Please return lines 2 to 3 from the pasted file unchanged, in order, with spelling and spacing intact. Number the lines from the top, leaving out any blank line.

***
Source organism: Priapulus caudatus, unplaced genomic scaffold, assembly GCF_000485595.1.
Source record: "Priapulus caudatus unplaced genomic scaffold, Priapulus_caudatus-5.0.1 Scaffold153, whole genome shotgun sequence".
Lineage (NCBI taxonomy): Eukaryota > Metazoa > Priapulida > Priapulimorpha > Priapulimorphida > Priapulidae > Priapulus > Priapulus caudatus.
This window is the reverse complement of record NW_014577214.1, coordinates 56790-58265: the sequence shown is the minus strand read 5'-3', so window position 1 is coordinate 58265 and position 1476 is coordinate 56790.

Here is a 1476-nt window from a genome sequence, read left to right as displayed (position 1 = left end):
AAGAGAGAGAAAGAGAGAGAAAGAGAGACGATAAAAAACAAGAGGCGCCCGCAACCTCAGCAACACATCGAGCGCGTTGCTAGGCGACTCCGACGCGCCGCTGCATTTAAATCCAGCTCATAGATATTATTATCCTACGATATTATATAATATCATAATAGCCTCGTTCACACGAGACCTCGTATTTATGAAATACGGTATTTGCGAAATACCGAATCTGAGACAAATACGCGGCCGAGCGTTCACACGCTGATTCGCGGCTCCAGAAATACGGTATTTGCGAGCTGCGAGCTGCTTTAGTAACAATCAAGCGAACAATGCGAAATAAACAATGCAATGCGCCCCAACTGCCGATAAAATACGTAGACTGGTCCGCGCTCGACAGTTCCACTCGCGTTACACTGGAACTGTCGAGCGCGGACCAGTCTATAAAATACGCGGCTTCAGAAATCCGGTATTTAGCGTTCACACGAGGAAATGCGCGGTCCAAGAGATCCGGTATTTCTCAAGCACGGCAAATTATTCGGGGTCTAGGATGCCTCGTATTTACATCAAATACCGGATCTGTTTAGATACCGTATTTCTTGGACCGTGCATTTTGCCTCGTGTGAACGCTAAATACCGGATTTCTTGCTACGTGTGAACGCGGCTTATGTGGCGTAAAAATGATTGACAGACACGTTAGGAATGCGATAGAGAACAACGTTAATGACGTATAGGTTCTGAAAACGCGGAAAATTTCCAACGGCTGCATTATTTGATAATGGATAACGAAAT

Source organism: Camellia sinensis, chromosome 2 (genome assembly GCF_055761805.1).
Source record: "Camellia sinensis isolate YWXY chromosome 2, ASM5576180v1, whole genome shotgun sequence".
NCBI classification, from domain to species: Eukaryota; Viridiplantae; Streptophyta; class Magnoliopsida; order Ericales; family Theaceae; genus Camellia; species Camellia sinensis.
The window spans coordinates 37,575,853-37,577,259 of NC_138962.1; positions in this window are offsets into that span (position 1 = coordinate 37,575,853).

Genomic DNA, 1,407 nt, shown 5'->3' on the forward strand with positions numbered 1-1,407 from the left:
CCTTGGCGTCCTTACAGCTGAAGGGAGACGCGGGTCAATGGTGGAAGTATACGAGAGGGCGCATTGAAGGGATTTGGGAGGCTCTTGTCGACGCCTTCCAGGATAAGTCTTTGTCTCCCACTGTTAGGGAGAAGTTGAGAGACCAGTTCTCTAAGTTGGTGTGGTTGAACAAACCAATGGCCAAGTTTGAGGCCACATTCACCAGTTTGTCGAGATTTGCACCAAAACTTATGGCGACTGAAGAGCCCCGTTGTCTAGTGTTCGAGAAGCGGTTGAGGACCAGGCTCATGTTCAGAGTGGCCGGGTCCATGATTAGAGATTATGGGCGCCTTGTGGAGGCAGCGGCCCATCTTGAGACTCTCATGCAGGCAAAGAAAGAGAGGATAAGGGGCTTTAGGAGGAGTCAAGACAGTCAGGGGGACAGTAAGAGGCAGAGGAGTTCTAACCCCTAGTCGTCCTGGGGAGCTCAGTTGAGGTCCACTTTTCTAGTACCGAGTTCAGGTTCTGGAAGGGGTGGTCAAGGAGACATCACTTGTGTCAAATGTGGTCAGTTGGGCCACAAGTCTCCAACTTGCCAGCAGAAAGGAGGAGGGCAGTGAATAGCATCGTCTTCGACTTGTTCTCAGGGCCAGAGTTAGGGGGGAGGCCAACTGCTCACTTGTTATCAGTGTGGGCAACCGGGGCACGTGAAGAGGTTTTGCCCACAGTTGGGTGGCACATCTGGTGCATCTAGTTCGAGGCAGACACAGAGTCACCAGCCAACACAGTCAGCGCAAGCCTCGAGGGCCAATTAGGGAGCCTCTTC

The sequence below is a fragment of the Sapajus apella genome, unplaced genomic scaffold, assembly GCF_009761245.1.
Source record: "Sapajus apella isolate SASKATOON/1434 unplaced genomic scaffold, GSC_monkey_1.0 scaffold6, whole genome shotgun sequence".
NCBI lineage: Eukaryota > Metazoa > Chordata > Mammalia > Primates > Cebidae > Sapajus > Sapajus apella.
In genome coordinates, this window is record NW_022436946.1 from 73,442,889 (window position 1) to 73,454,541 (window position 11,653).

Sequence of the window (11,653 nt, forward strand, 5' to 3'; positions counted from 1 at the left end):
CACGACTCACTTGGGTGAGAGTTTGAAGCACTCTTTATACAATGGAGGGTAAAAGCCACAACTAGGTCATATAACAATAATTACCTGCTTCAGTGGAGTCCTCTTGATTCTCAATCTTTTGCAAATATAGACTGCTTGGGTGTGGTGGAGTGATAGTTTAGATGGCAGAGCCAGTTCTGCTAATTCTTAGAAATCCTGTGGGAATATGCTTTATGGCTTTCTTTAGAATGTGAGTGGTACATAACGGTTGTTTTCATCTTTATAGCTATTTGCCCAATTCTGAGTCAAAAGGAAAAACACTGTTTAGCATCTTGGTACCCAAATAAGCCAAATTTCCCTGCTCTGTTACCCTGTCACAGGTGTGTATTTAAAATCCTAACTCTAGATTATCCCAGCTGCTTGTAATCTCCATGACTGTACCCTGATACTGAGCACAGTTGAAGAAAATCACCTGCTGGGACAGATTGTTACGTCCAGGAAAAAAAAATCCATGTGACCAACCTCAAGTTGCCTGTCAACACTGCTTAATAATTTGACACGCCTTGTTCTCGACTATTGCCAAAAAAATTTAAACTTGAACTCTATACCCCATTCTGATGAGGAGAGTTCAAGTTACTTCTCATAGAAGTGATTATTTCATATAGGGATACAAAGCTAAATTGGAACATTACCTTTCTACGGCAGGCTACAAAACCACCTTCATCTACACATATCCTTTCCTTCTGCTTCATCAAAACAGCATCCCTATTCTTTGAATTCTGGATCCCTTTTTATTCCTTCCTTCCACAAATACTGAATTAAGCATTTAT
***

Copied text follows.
Source record: "Priapulus caudatus unplaced genomic scaffold, Priapulus_caudatus-5.0.1 Scaffold153, whole genome shotgun sequence".
Lineage (NCBI taxonomy): Eukaryota > Metazoa > Priapulida > Priapulimorpha > Priapulimorphida > Priapulidae > Priapulus > Priapulus caudatus.